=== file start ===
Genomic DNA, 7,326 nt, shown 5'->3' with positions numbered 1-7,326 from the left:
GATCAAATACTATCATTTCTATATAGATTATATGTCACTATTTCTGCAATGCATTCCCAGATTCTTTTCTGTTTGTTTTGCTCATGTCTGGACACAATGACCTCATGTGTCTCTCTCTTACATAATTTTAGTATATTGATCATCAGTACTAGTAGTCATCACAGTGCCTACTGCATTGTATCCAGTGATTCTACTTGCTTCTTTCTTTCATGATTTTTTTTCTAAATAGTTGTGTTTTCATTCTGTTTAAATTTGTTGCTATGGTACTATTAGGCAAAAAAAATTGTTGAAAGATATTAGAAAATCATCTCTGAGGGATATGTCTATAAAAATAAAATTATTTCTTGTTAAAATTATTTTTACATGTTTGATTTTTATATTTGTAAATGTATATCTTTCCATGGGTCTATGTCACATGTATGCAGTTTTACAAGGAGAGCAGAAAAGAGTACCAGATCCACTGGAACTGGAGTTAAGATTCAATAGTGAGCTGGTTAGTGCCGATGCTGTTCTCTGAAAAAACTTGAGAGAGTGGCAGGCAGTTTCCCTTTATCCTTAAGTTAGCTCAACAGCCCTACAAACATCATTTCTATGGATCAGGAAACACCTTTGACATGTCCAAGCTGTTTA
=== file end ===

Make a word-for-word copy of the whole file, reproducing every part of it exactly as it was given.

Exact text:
Genomic DNA, 7,326 nt, shown 5'->3' with positions numbered 1-7,326 from the left:
GATCAAATACTATCATTTCTATATAGATTATATGTCACTATTTCTGCAATGCATTCCCAGATTCTTTTCTGTTTGTTTTGCTCATGTCTGGACACAATGACCTCATGTGTCTCTCTCTTACATAATTTTAGTATATTGATCATCAGTACTAGTAGTCATCACAGTGCCTACTGCATTGTATCCAGTGATTCTACTTGCTTCTTTCTTTCATGATTTTTTTTCTAAATAGTTGTGTTTTCATTCTGTTTAAATTTGTTGCTATGGTACTATTAGGCAAAAAAAATTGTTGAAAGATATTAGAAAATCATCTCTGAGGGATATGTCTATAAAAATAAAATTATTTCTTGTTAAAATTATTTTTACATGTTTGATTTTTATATTTGTAAATGTATATCTTTCCATGGGTCTATGTCACATGTATGCAGTTTTACAAGGAGAGCAGAAAAGAGTACCAGATCCACTGGAACTGGAGTTAAGATTCAATAGTGAGCTGGTTAGTGCCGATGCTGTTCTCTGAAAAAACTTGAGAGAGTGGCAGGCAGTTTCCCTTTATCCTTAAGTTAGCTCAACAGCCCTACAAACATCATTTCTATGGATCAGGAAACACCTTTGACATGTCCAAGCTGTTTA